Mental health outcomes in US and UK military personnel returning from Iraq

Josefin Sundin , Richard K. Herrell , Charles W. Hoge , Nicola T. Fear , Amy B. Adler , Neil Greenberg , Lyndon A. Riviere , Jeffrey L. Thomas , Simon Wessely , Paul D. Bliese
  • Declaration of interest

    J.S., N.T.F., N.G. and S.W. are based at King’s College London which, for the purpose of this study and other military-related studies, receives funding from the UK Ministry of Defence; N.G. is employed by the UK armed forces. R.K.H., C.W.H., A.B.A., L.A.R., J.L.T. and P.D.B. are based at the Walter Reed Army Institute of Research, which is a US Department of Defense research laboratory. The views expressed here are those of the authors and do not necessarily represent the official policy or position of the US Army Medical Command or the Department of Defense.

Abstract

Background

Research of military personnel who deployed to the conflicts in Iraq or Afghanistan has suggested that there are differences in mental health outcomes between UK and US military personnel.

Aims

To compare the prevalence of post-traumatic stress disorder (PTSD), hazardous alcohol consumption, aggressive behaviour and multiple physical symptoms in US and UK military personnel deployed to Iraq.

Method

Data were from one US (n = 1560) and one UK (n = 313) study of post-deployment military health of army personnel who had deployed to Iraq during 2007-2008. Analyses were stratified by high- and low-combat exposure.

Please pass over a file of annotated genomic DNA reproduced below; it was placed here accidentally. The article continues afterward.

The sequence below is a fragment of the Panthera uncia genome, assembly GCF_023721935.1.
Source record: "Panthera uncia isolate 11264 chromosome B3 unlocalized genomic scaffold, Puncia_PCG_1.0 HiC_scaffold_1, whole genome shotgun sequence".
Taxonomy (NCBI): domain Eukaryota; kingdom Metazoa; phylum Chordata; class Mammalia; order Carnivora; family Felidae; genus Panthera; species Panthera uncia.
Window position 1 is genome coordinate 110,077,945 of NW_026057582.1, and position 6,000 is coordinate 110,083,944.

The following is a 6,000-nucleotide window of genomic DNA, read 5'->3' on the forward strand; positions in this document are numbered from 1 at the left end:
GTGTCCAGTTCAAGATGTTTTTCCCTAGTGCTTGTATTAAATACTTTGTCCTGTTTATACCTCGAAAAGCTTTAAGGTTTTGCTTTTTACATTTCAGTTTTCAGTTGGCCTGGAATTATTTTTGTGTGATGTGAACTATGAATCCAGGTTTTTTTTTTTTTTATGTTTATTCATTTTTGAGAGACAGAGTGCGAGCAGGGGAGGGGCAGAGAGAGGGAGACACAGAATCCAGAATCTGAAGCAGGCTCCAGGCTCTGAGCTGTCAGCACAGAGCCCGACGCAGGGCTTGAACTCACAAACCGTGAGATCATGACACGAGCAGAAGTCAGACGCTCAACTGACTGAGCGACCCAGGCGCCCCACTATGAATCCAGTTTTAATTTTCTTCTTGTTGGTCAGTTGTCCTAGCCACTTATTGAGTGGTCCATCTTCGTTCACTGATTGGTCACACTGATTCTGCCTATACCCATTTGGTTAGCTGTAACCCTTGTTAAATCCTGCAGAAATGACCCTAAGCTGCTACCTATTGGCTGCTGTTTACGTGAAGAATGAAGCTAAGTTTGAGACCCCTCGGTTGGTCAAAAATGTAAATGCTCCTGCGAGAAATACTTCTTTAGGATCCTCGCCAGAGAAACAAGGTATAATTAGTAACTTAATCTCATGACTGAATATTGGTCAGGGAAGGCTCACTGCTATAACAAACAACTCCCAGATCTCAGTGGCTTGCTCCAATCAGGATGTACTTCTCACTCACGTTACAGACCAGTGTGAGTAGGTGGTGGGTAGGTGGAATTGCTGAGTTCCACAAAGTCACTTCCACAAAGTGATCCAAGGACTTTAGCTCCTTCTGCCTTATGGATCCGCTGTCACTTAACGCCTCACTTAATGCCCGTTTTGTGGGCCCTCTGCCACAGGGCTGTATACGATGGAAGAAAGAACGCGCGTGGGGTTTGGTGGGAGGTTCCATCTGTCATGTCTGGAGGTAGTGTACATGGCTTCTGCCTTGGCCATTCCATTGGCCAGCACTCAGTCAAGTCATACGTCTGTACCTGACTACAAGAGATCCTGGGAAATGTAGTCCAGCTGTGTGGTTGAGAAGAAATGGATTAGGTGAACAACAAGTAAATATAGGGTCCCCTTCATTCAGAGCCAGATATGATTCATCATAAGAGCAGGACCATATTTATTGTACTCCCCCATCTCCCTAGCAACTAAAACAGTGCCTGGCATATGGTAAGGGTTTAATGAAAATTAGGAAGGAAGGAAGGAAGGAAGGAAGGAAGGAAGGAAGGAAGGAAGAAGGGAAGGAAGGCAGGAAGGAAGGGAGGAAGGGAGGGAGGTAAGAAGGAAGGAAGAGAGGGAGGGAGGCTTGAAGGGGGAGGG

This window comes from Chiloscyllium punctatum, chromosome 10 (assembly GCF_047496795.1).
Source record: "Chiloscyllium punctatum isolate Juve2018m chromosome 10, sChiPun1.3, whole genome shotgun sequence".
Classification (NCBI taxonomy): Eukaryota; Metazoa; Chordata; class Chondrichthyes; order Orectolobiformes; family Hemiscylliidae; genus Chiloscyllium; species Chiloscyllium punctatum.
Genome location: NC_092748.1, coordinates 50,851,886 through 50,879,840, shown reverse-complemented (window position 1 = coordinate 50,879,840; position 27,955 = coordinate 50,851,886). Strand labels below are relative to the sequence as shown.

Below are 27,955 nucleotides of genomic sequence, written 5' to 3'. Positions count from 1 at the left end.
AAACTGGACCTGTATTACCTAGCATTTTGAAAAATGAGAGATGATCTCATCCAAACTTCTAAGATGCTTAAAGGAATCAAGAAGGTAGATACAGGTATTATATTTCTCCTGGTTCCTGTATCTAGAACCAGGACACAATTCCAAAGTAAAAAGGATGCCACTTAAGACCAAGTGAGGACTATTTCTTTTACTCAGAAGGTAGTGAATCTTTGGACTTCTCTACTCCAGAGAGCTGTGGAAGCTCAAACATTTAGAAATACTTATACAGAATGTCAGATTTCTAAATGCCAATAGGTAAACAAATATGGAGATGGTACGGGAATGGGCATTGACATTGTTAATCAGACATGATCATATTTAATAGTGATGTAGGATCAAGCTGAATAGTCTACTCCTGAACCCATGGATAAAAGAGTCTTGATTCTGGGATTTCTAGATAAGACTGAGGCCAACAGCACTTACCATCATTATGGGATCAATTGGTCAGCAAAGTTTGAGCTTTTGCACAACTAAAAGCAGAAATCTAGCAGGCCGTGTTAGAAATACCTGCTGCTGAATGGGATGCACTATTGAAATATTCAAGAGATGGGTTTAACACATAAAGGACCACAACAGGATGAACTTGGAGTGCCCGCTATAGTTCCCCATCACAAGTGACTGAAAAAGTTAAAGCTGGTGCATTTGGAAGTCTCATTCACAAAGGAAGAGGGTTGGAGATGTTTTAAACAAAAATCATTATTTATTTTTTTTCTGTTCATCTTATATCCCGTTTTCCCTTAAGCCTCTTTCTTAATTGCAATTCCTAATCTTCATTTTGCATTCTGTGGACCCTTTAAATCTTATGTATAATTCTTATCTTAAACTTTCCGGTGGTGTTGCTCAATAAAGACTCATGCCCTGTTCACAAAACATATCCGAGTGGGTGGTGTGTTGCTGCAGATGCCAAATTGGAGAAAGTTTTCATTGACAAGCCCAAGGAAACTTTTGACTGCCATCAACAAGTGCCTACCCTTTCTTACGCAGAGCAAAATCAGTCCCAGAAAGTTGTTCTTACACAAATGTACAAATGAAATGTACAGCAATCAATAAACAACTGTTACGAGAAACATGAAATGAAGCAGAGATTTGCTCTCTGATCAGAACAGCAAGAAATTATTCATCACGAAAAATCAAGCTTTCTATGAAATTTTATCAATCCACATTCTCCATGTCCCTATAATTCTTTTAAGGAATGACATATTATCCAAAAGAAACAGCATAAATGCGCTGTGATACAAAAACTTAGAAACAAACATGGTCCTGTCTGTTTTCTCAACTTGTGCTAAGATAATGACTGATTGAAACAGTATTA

Results

Significant differences in combat exposure and sociodemographics were observed between US and UK personnel; controlling for these variables accounted for the difference in prevalence of PTSD, but not in the total symptom level scores. Levels of hazardous alcohol consumption (low-combat exposure: odds ratio (OR) = 0.13, 95% CI 0.07-0.21; high-combat exposure: OR = 0.23, 95% CI 0.14-0.39) and aggression (low-combat exposure: OR = 0.36, 95% CI 0.19-0.68) were significantly lower in US compared with UK personnel. There was no difference in multiple physical symptoms.

Conclusions

Differences in self-reported combat exposures explain most of the differences in reported prevalence of PTSD. Adjusting for self-reported combat exposures and sociodemographics did not explain differences in hazardous alcohol consumption or aggression.

Footnotes

  • Funding

    J.S., N.T.F., N.G. and S.W. are based at King’s College London, which receives funding from the UK Ministry of Defence. US funding for this work comes from the US Army’s Military Operational Medicine Research Program.

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